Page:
If Manhattan’s Gay Pride Parade Is Too Much, Give Brooklyn Pride A Try

pride flag waving in the air
pride flag waving in the air

June is here, and the spirit of LGBT Pride is palpable. The parties are already happening across New York, and there’s plenty of buildup leading to the Pride parade on June 25. Nobody does gay pride like Manhattan, that’s for sure—except maybe San Francisco.

But what if huge crowds give you anxiety? The other four boroughs in New York also offer Pride events throughout the month. Of particular interest is Brooklyn Pride on June 10.

Here’s why you should give Brooklyn Pride a try this year.

Brooklyn Pride Is Smaller

There’s an unmistakable intimacy to Brooklyn Pride, which runs along 5th Avenue in Park Slope. In an effort to create community for local LGBT people, Brooklyn Pride, Inc. was established in 1996. It’s grown so much over the years but hasn’t lost sight of its roots.

There are activities that precede the march. If you feel like working up a bit of a sweat, there’s still time to register for the Brooklyn Pride 5K Run and Walk.

There’s also a festival, where you’ll find all kinds of vendors. Local, national, and international artists perform on the main stage from noon to 6 p.m. You’ll find the stage at 4th Street Plaza, just off 5th Avenue.

There Are Family-Friendly Activities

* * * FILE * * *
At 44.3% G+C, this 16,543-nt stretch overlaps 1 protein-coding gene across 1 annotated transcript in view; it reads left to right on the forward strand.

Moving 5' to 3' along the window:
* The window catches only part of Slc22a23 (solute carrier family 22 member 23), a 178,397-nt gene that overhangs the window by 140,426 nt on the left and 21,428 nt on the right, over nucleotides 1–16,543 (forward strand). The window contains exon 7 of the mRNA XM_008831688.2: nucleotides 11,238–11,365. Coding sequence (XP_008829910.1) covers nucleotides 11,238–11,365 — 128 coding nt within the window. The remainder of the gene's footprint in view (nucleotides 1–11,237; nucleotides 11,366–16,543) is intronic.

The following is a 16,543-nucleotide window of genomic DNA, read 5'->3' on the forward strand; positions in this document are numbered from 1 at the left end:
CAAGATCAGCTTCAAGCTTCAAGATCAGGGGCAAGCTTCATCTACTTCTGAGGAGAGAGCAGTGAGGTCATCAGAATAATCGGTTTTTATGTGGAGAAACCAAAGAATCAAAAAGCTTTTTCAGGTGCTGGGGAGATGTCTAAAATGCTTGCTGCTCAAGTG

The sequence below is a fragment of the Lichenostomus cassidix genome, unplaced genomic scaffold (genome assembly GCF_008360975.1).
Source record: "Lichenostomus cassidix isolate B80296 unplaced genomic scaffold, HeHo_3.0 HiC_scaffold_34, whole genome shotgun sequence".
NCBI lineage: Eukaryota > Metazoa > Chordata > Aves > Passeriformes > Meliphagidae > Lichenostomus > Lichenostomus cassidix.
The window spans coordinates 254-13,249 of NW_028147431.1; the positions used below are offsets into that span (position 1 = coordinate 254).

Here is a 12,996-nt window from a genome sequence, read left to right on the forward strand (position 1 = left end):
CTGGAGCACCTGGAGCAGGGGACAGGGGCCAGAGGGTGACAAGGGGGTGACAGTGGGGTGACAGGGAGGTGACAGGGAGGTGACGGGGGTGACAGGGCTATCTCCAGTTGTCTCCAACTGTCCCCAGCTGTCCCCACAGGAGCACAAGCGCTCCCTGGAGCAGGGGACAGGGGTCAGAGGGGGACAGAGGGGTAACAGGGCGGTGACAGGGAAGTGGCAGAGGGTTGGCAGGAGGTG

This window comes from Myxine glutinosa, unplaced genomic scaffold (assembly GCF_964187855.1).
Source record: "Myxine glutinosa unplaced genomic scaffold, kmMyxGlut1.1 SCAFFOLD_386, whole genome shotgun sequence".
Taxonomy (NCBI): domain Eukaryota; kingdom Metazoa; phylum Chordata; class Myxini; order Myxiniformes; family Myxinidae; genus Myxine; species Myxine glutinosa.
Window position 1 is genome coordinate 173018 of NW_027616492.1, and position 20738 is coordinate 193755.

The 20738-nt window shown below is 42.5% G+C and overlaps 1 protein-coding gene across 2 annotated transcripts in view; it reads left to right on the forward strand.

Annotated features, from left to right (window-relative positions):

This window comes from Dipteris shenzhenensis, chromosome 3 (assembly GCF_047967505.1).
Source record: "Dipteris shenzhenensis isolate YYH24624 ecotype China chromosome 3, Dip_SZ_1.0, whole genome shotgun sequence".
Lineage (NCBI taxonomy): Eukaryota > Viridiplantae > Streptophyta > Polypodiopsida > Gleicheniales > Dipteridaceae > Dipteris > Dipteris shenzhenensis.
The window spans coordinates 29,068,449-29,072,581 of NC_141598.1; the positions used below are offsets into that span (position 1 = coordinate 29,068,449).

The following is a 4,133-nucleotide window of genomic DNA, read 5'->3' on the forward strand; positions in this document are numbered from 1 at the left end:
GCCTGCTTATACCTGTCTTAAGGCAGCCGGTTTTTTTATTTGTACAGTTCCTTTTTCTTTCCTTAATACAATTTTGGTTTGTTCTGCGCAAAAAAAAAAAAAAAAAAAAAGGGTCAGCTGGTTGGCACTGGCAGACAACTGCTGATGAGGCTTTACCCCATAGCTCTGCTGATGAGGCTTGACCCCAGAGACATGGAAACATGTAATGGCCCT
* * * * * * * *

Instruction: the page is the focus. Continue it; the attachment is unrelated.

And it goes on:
You’ll find all ages of people at NYC Pride, but it’s very much an adult affair. Brooklyn Pride is a good alternative for families with younger children.

Starting at 11 a.m., check out the Family Fun Zone at Old Stone House/J.J. Byrne Park. There’s plenty to keep the little ones happy like face painting, arts and crafts, and storytime. Once the kids are tired out, you can leave them with a sitter and return for the march later on.

The March Is Smaller, But Still A Vibe

Whether you’re in the parade yourself or just watching, a good time is promised. Unlike the main parade in Manhattan, it takes place in the evening, around 7:30 p.m. Starting on 5th Avenue and Lincoln Place, the march disperses on 9th Street. At least that’s what’s meant to happen. Sometimes people insist on dancing in the street for much longer than planned.

Brooklyn Pride isn’t just concerned with revelry. Before the march, there’s usually a moment of silence to remember those lost to AIDS. After that, it’s on. Dykes on Bikes, cheer squads, and various floats are part of the procession. Speakers blast every kind of music you can imagine, from dancehall to disco anthems.

In Manhattan, you may need an act of Congress to help you navigate the crowds. In Brooklyn, it’s much easier to move away when you’ve had your fill.

There Are Some Nice Local Bars To Support

Manhattan has bars on top of bars, but it can be hell trying to get to those on or near the parade route. Just ask Stonewall.

If you want to imbibe, head to Ginger’s Bar, which is right on 5th Avenue. It’s one of the few remaining lesbian bars in New York, but all are welcome. Patrons can take advantage of the outdoor patio, or shoot some pool.

If you still have gas left in the tank, you won’t have any trouble finding an after-party. Whether you go to Brooklyn Pride or not, enjoy this Pride season!

RELATED: Heading To New York For Pride? Here Are Some Things To Know As A First Timer